Tips to improve your child's critical thinking skills

Critical thinking skills are one of the most important traits parents and teachers can help children develop for the future. The ability to compare, contrast, analyze, and make inferences will help children learn and develop more in the long run than simply being able to recite a list of facts from memory. Developing critical thinking skills can begin with preschool aged children and continue through high school. The following tips can help you improve your child’s critical thinking skills. Provide opportunities for play. While play is often emphasized in early childhood education, play sometimes falls by the wayside after children enter school. Provide ample opportunities for play; play allows children to try something, see the reaction, and then try again. Even young babies are beginning to develop critical thinking skills when they drop a spoon over the side of their high chair over and over! Develop hypothesis. A simple “What do you think will happen next?” can help children pause and reflect on the information they already have and use this to predict what will happen next. An especially important skill in reading comprehension, making a hypothesis can be used in everyday life when cooking, playing a game, or even when watching a television show or movie. Avoid immediately intervening. When our children are in trouble, our first instinct as parents is often to step in and fix things for them. However, it is important to give our children the opportunity to attempt to solve the problems on their own. For younger children, patience is key; for older children, provide enough guidance or information for them to avoid frustration without directly solving the problem for them. Create and solve riddles. Riddles may seem like play, but they are actually a fun way to practice critical thinking skills. By analyzing the information, children learn to look deeper into what is written and think about what they have read. Writing their own riddles can be a fun and silly way to further practice these skills. Ask open-ended questions. Instead of directly answering a question, help develop critical thinking skills by asking open-ended questions in return. “What do you think is happening?” or “What ideas do you have?” can open a discussion and help your child express their own ideas. Likewise, instead of immediately telling them they are right or wrong, encourage them to explain their own thinking by asking questions such as “Why do you think that?”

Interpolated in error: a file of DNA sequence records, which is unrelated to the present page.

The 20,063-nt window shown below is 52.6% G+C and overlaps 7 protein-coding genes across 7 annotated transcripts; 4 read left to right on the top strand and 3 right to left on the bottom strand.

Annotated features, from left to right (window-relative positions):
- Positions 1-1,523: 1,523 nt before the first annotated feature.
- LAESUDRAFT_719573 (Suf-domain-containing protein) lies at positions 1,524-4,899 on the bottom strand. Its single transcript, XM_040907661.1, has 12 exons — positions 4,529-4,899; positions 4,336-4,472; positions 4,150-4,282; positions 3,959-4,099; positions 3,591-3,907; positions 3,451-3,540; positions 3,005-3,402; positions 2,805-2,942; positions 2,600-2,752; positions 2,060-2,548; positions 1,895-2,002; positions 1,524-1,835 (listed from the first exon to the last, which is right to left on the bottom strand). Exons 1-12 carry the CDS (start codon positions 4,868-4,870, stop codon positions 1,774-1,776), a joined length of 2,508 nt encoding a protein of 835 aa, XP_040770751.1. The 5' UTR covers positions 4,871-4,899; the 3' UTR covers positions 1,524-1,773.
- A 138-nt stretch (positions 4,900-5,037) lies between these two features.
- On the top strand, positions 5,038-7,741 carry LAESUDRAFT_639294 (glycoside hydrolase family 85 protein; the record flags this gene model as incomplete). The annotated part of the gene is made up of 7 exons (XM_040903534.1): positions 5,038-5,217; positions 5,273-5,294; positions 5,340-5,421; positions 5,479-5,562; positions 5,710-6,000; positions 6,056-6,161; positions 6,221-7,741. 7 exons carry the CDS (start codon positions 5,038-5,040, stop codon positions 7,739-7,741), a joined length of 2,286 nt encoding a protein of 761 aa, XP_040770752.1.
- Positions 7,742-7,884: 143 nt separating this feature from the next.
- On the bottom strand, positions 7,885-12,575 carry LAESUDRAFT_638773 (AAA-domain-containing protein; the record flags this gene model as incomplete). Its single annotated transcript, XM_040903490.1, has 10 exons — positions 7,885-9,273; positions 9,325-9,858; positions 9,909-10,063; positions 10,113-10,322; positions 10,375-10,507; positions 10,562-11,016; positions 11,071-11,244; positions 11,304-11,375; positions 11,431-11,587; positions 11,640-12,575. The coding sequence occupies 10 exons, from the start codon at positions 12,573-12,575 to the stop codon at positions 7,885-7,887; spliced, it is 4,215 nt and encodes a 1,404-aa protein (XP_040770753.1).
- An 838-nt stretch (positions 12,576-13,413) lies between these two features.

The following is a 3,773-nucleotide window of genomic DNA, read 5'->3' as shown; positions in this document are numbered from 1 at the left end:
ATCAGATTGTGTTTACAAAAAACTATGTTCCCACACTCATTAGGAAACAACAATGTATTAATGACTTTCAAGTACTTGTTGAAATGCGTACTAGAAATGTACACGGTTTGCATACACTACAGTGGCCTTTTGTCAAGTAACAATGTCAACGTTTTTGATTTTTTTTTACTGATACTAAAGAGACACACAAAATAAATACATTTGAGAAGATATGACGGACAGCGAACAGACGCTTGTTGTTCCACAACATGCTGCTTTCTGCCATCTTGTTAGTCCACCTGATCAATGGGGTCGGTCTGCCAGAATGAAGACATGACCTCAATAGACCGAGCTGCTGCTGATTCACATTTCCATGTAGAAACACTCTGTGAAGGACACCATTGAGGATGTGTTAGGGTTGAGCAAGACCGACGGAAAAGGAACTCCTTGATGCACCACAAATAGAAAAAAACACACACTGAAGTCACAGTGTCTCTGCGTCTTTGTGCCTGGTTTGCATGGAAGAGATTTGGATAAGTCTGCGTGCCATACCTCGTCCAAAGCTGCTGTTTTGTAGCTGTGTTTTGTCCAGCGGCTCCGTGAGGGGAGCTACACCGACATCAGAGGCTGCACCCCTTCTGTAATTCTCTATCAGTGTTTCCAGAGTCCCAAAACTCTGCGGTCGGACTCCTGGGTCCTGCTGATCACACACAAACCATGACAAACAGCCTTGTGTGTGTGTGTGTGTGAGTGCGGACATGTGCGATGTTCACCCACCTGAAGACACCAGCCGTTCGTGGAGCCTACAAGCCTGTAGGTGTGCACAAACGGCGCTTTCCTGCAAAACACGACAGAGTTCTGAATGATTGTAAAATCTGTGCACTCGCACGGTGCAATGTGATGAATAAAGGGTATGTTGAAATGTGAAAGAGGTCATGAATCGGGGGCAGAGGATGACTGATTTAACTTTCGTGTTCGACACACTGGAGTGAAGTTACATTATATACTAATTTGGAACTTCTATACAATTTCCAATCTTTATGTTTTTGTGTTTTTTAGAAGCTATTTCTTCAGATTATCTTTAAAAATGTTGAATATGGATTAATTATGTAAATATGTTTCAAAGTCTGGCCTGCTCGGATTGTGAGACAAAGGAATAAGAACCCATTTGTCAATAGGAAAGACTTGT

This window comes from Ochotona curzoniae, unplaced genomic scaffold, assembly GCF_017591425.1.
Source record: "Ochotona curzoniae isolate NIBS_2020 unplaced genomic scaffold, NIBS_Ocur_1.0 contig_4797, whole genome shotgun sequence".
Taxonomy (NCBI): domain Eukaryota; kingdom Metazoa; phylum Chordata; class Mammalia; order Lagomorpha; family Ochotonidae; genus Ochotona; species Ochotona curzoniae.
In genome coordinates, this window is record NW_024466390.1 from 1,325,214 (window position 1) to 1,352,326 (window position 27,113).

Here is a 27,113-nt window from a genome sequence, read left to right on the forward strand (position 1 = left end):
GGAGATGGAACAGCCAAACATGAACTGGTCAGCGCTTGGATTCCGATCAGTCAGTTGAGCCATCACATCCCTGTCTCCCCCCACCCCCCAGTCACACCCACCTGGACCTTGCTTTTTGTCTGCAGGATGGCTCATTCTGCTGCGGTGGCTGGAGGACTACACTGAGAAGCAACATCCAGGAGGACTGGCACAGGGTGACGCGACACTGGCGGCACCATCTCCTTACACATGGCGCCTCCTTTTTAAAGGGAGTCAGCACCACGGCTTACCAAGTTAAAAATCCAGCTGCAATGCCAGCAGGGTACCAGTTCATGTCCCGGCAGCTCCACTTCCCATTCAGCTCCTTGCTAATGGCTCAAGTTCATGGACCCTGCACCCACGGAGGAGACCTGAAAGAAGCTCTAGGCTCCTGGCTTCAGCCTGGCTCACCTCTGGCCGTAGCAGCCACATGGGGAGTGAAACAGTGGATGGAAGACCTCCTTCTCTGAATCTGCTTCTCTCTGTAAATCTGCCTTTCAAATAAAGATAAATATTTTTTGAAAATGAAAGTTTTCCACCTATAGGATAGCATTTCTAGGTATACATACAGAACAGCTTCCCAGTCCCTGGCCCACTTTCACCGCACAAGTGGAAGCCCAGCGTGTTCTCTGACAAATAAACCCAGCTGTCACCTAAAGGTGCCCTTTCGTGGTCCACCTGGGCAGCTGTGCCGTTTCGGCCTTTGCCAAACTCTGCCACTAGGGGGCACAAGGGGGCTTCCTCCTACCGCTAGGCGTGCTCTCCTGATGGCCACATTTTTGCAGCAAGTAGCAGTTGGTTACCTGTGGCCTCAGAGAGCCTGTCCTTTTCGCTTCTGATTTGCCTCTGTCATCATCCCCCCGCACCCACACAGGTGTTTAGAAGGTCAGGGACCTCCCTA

Critical thinking skills are one of the most important traits parents and teachers can help children develop for the future. The ability to compare, contrast, analyze, and make inferences will help children learn and develop more in the long run than simply being able to recite a list of facts from memory.


Developing critical thinking skills can begin with preschool aged children and continue through high school. The following tips can help you improve your child’s critical thinking skills.

Provide opportunities for play. While play is often emphasized in early childhood education, play sometimes falls by the wayside after children enter school. Provide ample opportunities for play; play allows children to try something, see the reaction, and then try again. Even young babies are beginning to develop critical thinking skills when they drop a spoon over the side of their high chair over and over!


Develop hypothesis. A simple “What do you think will happen next?” can help children pause and reflect on the information they already have and use this to predict what will happen next. An especially important skill in reading comprehension, making a hypothesis can be used in everyday life when cooking, playing a game, or even when watching a television show or movie.


Avoid immediately intervening. When our children are in trouble, our first instinct as parents is often to step in and fix things for them. However, it is important to give our children the opportunity to attempt to solve the problems on their own. For younger children, patience is key; for older children, provide enough guidance or information for them to avoid frustration without directly solving the problem for them.


Create and solve riddles. Riddles may seem like play, but they are actually a fun way to practice critical thinking skills. By analyzing the information, children learn to look deeper into what is written and think about what they have read. Writing their own riddles can be a fun and silly way to further practice these skills.


Ask open-ended questions. Instead of directly answering a question, help develop critical thinking skills by asking open-ended questions in return. “What do you think is happening?” or “What ideas do you have?” can open a discussion and help your child express their own ideas. Likewise, instead of immediately telling them they are right or wrong, encourage them to explain their own thinking by asking questions such as “Why do you think that?”